2008 MetLife Awardees

Madison Symphony Orchestra: HeartStrings

HeartStrings is an innovative program of the Madison Symphony Orchestra to address the physical, emotional, cognitive, and social problems of children and adults with special needs and disabilities. The goal is to bring music to their lives in significant and meaningful ways at locations that are familiar, comfortable, and accessible. Through ongoing partnerships with special-education, rehabilitation, and elderly care programs at south-central Wisconsin schools, state institutions, and community centers, HeartStrings serves a diverse population of varying needs, ages, and function levels, reaching close to 3,000 children and adults annually. Each of two professional string quartets from the MSO presents interactive performances that engage participants in music-making activities based on principles of the American Music Therapy Association. Visits lasting 45-60 minutes focus on rhythm, movement, purposeful listening, and active music-making. These sessions emphasize standard classical literature as well as American music and jazz that is highly tonal and rhythmic. Besides improving the quality of life for its beneficiaries, the program enriches the artistic lives of MSO musicians and serves as a resource for area music therapists by strengthening their work with these populations.   

Contact: Michelle Kaebisch, Education Director
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Toledo Symphony: Community Music Lessons at the Lucas County Youth Treatment Center

More than twelve years ago the Toledo Symphony was invited by Judge James Ray, a judicial hearing officer in the juvenile courts and a regular patron of the orchestra’s concerts, to join him in developing a unique program for youthful offenders with felony convictions. The result has been a partnership in which resident musicians of the Toledo Symphony join with local political and law-enforcement officers to engage the minds and hearts of incarcerated youth through instrument lessons and choir sessions at the Lucas County Youth Treatment Center. Students at this full-time, locked correctional institution work with Toledo Symphony musicians each week on an instrument of their choice and as members of the choir, students learn how to sing in an ensemble. Each participant earns one half-hour instrumental lesson or one hour-long choir session per week through good behavior. The program establishes mentorships between students and responsible and reliable adult musical instructors. Students work toward regular recitals to which they can invite family and friends and are invited to attend a daytime Young People’s Concert at the Toledo Museum of Art Peristyle Theater. Benefits to the students include improved behavior and increased self-esteem; new levels of self-confidence and self-reliance through the discipline of practicing an instrument; positive social interaction with peers and adults; and the attainment of positive problem-solving skills.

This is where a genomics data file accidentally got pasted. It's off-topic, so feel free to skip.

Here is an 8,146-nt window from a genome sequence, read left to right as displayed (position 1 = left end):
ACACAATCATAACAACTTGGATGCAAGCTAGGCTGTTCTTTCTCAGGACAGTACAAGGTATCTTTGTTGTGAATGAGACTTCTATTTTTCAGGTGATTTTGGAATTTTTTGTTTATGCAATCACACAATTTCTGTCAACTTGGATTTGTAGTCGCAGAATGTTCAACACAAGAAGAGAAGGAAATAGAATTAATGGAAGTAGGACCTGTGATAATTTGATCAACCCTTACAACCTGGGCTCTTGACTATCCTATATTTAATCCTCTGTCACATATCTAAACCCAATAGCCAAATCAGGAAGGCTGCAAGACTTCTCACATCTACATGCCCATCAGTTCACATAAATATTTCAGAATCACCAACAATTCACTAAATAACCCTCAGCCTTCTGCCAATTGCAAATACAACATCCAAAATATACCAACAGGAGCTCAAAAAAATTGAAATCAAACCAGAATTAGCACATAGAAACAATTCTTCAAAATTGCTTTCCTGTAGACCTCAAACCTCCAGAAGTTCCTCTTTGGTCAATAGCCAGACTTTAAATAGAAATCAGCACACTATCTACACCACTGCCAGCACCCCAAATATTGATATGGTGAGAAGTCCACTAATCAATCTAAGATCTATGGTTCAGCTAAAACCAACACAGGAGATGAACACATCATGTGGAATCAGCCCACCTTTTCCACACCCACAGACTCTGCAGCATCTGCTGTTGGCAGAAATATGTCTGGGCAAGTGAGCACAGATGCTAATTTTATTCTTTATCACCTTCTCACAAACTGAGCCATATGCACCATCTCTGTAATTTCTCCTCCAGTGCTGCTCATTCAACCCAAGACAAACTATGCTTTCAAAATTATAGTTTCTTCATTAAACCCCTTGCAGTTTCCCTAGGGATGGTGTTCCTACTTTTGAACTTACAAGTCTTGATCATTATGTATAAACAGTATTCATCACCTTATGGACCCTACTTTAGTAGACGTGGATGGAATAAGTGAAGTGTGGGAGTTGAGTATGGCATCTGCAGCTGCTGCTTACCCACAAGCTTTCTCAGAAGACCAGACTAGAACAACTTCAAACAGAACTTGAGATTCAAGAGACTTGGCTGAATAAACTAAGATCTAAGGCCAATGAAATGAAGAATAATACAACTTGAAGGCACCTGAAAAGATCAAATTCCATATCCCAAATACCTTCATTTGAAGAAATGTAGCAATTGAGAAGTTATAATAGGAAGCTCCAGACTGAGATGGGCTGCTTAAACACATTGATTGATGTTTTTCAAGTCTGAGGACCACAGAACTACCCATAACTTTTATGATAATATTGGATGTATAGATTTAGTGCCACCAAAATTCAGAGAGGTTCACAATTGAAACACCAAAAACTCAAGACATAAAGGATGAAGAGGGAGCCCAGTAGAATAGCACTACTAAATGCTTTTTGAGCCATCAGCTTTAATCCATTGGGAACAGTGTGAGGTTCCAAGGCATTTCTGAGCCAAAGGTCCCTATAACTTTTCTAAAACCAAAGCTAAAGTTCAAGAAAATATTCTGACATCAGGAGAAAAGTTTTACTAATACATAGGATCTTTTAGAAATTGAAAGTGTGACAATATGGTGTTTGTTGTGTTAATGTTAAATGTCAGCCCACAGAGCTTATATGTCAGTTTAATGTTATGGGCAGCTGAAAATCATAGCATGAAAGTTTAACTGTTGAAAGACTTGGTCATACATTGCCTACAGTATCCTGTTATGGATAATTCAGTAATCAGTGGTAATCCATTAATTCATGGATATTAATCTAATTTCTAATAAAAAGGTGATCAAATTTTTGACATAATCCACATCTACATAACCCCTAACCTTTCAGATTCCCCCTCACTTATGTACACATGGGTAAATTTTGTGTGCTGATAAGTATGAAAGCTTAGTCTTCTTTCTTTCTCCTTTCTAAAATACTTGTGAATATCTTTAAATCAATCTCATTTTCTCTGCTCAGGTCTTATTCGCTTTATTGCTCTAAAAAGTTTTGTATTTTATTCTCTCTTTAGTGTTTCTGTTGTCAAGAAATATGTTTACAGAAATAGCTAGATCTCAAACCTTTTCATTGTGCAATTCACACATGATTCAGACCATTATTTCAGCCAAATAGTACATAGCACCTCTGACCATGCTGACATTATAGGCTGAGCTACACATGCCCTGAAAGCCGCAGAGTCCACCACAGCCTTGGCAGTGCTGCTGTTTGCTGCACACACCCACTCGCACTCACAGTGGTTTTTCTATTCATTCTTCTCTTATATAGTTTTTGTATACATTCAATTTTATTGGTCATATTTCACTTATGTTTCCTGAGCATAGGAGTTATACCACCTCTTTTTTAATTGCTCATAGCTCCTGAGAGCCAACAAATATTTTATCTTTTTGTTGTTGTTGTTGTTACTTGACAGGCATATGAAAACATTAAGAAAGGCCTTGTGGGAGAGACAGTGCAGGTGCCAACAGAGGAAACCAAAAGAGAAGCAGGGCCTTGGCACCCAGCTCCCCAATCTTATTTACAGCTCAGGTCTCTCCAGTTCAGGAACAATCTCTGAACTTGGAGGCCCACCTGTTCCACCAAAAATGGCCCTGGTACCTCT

Contact: Joan Weiler, Ensembles and Special Projects
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